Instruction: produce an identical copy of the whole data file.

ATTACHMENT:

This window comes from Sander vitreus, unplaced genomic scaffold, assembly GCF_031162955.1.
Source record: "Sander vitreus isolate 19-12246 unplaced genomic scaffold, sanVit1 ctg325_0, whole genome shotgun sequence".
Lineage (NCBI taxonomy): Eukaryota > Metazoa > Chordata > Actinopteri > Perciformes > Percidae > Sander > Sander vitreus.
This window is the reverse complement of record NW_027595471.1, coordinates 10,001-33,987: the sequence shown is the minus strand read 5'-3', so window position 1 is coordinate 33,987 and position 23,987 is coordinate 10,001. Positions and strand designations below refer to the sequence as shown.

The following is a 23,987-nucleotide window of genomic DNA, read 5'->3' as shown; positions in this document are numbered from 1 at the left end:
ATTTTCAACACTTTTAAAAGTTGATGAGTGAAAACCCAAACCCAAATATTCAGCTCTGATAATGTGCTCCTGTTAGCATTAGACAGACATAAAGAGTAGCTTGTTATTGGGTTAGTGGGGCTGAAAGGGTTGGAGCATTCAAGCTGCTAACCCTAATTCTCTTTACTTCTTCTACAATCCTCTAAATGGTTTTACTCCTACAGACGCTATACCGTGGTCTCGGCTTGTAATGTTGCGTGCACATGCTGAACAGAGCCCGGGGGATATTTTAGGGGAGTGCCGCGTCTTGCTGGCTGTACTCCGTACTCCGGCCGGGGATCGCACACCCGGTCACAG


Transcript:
This window comes from Sander vitreus, unplaced genomic scaffold, assembly GCF_031162955.1.
Source record: "Sander vitreus isolate 19-12246 unplaced genomic scaffold, sanVit1 ctg325_0, whole genome shotgun sequence".
Lineage (NCBI taxonomy): Eukaryota > Metazoa > Chordata > Actinopteri > Perciformes > Percidae > Sander > Sander vitreus.
This window is the reverse complement of record NW_027595471.1, coordinates 10,001-33,987: the sequence shown is the minus strand read 5'-3', so window position 1 is coordinate 33,987 and position 23,987 is coordinate 10,001. Positions and strand designations below refer to the sequence as shown.

The following is a 23,987-nucleotide window of genomic DNA, read 5'->3' as shown; positions in this document are numbered from 1 at the left end:
ATTTTCAACACTTTTAAAAGTTGATGAGTGAAAACCCAAACCCAAATATTCAGCTCTGATAATGTGCTCCTGTTAGCATTAGACAGACATAAAGAGTAGCTTGTTATTGGGTTAGTGGGGCTGAAAGGGTTGGAGCATTCAAGCTGCTAACCCTAATTCTCTTTACTTCTTCTACAATCCTCTAAATGGTTTTACTCCTACAGACGCTATACCGTGGTCTCGGCTTGTAATGTTGCGTGCACATGCTGAACAGAGCCCGGGGGATATTTTAGGGGAGTGCCGCGTCTTGCTGGCTGTACTCCGTACTCCGGCCGGGGATCGCACACCCGGTCACAG